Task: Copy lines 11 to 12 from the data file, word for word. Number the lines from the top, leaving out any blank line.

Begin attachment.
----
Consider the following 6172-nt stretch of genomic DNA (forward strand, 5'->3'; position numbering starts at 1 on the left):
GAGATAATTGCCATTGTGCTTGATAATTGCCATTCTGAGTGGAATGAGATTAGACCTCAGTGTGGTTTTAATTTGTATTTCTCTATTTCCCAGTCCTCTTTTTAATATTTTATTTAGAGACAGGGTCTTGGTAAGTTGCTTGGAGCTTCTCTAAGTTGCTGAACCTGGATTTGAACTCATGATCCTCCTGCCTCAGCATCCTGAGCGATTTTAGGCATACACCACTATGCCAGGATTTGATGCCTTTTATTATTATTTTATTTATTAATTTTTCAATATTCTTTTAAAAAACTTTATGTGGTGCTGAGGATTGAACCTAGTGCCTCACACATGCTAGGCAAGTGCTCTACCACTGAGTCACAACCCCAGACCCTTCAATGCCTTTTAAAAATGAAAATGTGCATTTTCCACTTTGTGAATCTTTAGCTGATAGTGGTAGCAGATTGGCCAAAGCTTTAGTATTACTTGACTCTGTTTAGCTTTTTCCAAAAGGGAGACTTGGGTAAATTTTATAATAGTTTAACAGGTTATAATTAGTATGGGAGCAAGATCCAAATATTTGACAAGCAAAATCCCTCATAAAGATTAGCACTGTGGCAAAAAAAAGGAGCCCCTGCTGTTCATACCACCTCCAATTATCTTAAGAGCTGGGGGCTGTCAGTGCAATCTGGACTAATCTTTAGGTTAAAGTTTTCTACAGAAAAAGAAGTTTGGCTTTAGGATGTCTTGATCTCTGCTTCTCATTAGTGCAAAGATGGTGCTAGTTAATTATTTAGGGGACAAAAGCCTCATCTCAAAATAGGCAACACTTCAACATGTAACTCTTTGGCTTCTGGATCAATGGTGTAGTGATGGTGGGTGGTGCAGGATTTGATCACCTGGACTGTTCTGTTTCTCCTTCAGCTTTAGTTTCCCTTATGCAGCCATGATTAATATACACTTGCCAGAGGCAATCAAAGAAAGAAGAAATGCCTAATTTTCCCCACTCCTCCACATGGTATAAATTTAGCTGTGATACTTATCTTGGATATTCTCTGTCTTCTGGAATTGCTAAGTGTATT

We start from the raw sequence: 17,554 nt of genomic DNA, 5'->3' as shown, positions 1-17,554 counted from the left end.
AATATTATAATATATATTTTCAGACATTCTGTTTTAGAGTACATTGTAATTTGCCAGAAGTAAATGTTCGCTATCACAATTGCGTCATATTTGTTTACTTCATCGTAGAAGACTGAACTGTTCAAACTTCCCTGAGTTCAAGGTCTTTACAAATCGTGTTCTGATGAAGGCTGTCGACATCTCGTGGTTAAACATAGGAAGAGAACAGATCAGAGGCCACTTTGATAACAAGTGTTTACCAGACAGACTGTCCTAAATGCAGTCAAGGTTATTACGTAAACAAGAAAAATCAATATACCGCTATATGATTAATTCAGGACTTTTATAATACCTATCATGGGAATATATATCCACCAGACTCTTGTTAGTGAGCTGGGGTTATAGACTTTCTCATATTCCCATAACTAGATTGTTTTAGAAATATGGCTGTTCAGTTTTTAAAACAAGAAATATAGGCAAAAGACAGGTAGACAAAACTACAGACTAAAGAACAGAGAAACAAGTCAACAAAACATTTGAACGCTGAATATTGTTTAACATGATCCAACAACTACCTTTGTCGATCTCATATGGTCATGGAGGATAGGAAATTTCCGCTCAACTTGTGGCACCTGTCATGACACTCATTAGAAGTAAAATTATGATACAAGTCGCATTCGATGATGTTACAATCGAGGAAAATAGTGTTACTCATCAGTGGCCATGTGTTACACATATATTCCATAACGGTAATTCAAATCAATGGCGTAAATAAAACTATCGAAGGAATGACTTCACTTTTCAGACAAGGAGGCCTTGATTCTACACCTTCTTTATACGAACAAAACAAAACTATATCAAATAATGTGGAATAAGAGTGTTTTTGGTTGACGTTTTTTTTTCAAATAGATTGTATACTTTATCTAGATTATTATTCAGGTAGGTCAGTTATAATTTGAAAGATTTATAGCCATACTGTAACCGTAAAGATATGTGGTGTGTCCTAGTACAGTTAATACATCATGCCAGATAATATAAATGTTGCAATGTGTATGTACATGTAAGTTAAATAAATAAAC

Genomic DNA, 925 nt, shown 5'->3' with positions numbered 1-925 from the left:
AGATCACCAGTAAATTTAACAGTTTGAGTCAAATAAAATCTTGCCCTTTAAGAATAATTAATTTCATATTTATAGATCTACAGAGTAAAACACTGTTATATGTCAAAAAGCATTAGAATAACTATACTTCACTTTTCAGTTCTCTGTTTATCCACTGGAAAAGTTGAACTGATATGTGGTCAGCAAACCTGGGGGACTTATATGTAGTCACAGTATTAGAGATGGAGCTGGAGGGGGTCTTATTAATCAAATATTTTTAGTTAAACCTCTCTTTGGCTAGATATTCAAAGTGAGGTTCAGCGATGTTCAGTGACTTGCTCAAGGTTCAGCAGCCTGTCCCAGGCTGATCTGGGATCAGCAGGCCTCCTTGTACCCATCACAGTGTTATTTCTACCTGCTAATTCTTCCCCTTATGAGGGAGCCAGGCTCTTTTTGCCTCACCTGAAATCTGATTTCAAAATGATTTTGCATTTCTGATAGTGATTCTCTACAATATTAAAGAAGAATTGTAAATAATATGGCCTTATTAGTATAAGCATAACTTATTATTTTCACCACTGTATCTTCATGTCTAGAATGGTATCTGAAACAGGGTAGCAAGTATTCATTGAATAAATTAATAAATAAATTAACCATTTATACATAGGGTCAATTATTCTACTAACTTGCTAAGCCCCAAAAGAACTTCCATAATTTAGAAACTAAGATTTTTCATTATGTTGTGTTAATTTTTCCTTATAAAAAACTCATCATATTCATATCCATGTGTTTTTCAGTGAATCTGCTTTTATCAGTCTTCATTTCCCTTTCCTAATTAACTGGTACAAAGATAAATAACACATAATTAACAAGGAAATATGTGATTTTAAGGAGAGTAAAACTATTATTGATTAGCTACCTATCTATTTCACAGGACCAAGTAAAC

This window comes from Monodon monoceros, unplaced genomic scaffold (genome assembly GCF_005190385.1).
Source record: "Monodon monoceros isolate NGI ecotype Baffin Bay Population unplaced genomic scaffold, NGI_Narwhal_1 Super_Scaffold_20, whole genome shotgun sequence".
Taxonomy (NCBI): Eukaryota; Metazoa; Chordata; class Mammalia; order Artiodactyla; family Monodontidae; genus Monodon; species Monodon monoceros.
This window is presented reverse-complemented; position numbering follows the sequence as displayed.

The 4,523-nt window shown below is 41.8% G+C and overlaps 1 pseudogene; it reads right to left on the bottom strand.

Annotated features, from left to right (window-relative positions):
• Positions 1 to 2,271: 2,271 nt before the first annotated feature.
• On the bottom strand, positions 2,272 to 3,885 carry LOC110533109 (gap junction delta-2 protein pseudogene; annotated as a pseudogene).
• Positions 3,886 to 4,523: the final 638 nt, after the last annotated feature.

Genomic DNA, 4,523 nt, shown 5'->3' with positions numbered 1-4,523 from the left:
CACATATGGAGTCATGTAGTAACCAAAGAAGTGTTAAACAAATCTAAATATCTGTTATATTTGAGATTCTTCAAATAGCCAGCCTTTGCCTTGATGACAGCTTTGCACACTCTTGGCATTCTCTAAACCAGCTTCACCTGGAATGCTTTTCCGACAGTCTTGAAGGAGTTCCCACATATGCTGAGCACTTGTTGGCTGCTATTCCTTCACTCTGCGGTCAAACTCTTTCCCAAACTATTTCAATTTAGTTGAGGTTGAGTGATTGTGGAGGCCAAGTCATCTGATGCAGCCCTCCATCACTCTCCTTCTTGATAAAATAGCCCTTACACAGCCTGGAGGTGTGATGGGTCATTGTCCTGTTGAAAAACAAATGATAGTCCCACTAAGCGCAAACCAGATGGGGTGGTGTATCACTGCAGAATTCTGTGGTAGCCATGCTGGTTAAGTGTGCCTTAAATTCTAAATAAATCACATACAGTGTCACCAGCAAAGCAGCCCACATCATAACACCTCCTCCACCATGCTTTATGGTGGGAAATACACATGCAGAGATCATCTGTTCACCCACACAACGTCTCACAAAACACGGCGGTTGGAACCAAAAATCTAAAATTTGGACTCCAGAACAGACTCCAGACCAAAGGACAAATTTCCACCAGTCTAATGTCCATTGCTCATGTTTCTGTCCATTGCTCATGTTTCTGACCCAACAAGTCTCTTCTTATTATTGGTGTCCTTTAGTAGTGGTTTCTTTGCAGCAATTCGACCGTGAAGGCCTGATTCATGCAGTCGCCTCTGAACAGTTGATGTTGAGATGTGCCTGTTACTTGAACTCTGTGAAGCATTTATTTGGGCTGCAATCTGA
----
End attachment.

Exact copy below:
The 4,523-nt window shown below is 41.8% G+C and overlaps 1 pseudogene; it reads right to left on the bottom strand.

Annotated features, from left to right (window-relative positions):